This article originally appeared in the February 2020 issue of Security Business magazine. When sharing, don’t forget to mention @SecBusinessMag!
In the smart home category, to my eye, it felt like access control - believe it or not - was the dominant product on the floor. It is usually one of the first products you run into in a smart home, and I ran into no less than 15 companies displaying smart locksets, with the majority featuring some form of biometric authentication.
Many of the companies showcasing these products are based in Europe or Asia, so they may be unfamiliar to the seasoned North American security integrator; however, some of these traditional European models are making their way across the Atlantic.
One such brand - Danalock - made its North American debut at CES 2020 in the Salto Systems kiosk within the Z-Wave Alliance pavilion. Salto’s Colin Dupree said that the Danalock products also marks the beginning of Salto’s foray into the North American residential access control market, whereas Salto has focused primarily on enterprise and commercial applications in the past.
I also caught up with the team at Kwikset, whose new Halo Smart Touch lock was generating a lot of buzz. The product’s dominant feature is a fingerprint reader that can store up to 100 fingerprints. A company spokesperson told me that all the fingerprints are stored on the lock itself as opposed to the cloud, to keep the data secure.
Another interesting take came from SecuRam - a traditional safe lock manufacturer - which showcased its new fingerprint smart deadbolt. The interesting part was that it included fingerprint, keypad and traditional key access in the same device. The company also displayed some multi-family and commercial locks, but according to the sales rep I spoke with, most of the product have found a foothold in Europe and are just now emerging in the North American market.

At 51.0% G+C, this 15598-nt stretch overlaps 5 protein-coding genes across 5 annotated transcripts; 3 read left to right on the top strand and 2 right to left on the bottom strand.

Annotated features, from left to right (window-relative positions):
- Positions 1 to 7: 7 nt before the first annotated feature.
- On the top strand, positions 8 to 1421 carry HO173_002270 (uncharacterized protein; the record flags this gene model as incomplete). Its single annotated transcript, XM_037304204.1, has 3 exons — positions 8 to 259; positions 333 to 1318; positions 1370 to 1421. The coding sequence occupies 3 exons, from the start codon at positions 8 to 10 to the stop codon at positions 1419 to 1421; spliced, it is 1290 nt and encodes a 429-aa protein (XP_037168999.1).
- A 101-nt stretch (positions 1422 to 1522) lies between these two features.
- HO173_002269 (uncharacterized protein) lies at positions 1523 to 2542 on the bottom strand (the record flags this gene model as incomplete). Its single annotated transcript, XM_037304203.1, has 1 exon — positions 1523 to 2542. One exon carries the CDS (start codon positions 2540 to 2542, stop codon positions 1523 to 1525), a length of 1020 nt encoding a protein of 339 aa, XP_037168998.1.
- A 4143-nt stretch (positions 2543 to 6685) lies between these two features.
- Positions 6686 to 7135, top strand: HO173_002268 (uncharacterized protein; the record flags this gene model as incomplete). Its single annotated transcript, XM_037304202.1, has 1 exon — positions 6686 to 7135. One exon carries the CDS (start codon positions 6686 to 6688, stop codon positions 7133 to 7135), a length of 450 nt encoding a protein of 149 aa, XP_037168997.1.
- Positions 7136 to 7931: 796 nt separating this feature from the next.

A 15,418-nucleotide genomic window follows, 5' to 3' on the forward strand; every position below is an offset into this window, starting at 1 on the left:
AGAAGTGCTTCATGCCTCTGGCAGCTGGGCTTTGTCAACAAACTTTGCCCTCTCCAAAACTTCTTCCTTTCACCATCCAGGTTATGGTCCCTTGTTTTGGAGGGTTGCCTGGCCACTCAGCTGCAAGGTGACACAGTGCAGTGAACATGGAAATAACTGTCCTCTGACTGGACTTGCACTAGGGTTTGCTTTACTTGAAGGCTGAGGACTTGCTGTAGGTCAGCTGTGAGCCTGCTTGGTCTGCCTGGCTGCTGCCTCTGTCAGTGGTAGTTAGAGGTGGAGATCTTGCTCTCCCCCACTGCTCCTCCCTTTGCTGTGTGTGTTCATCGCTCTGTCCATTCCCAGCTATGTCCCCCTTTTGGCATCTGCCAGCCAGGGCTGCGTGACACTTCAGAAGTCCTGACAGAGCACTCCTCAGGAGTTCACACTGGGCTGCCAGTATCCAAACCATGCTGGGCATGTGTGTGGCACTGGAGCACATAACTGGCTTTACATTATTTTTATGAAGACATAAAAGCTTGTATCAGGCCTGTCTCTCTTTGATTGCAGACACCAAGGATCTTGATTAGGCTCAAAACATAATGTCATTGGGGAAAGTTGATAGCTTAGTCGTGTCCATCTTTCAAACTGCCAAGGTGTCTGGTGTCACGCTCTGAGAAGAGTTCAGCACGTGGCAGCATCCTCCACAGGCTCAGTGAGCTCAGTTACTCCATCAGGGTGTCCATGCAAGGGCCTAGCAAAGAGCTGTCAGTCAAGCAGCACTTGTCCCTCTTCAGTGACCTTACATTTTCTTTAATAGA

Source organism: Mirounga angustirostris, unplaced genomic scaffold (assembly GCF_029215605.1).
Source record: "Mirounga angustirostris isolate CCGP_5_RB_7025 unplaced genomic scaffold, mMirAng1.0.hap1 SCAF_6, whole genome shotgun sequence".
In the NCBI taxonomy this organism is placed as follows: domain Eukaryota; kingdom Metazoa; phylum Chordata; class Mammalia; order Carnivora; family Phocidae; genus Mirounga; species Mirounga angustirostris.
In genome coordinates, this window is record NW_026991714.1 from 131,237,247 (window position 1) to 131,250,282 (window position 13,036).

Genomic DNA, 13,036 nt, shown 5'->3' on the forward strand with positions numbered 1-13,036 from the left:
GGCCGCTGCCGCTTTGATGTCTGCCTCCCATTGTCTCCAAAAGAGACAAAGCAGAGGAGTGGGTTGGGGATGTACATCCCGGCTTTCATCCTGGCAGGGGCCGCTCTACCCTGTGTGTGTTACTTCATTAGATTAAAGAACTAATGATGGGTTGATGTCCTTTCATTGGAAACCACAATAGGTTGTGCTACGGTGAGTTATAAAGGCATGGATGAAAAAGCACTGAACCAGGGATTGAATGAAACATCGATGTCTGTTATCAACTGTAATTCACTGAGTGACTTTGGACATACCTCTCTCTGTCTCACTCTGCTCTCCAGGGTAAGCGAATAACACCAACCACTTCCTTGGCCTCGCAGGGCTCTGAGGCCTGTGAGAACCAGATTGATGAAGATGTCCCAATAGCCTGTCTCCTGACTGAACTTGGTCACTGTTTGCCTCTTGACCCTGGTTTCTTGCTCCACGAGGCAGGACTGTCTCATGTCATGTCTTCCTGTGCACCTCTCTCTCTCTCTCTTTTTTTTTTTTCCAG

Hampton Products announced extensive additions to its smart home line – including cameras, video doorbells, lighting and control products – but in the access control category, showcased the new Array Revive Connected Deadbolt, which provides smart door lock technology to residents who must keep their existing exterior deadbolts in place and use a landlord’s traditional, metal keys.
Other companies showcasing smart locksets that I saw on the floor included Yale, Schlage, Hugolo, Alfred and more.
Biometric-enabled padlocks was another booming category on the show floor. I caught up with a familiar company in our industry, Tapplock, which showcased its CES Award winning Tapplock lite, the company'sthird and newest smart padlock. The product features an adaptive algorithm that allows the lock to become faster and more accurate with each use, and it can store up to 100 fingerprints to allow multiple users to access the lock. The company also showed off the Tapplock one+, which features a 7mm reinforced stainless-steel shackle and an IP67 waterproof rating that allows the lock to function even when completely submerged.
Hampton's Benjolock was another exhibitor in this category, with a new biometric bike U-lock, as well as biometric cabinet/drawer locks and the BenjiLock 43mm padlock and TSA travel/luggage lock.
Commercial Access Control
For products in the commercial market, I caught up with Seco-Larm, which was showing off its Enforcer Bluetooth access control keypad with corresponding app. Alex Aaron demoed the app for me, which should enable end-users to easily program access control keypads. He told me to expect to see this product much more prominently in March at ISC West.
Additionally, HID Global was performing a fascinating demo of Ultra Wideband (UWB) wireless technology and how it can replace traditional access control cards. Check out a quick video of the demo at www.securityinfowatch.com/21120731.
Paul Rothman is Editor-in-Chief of Security Business magazine (www.securitybusinessmag.com). Email him your comments or topic suggestions at firstname.lastname@example.org.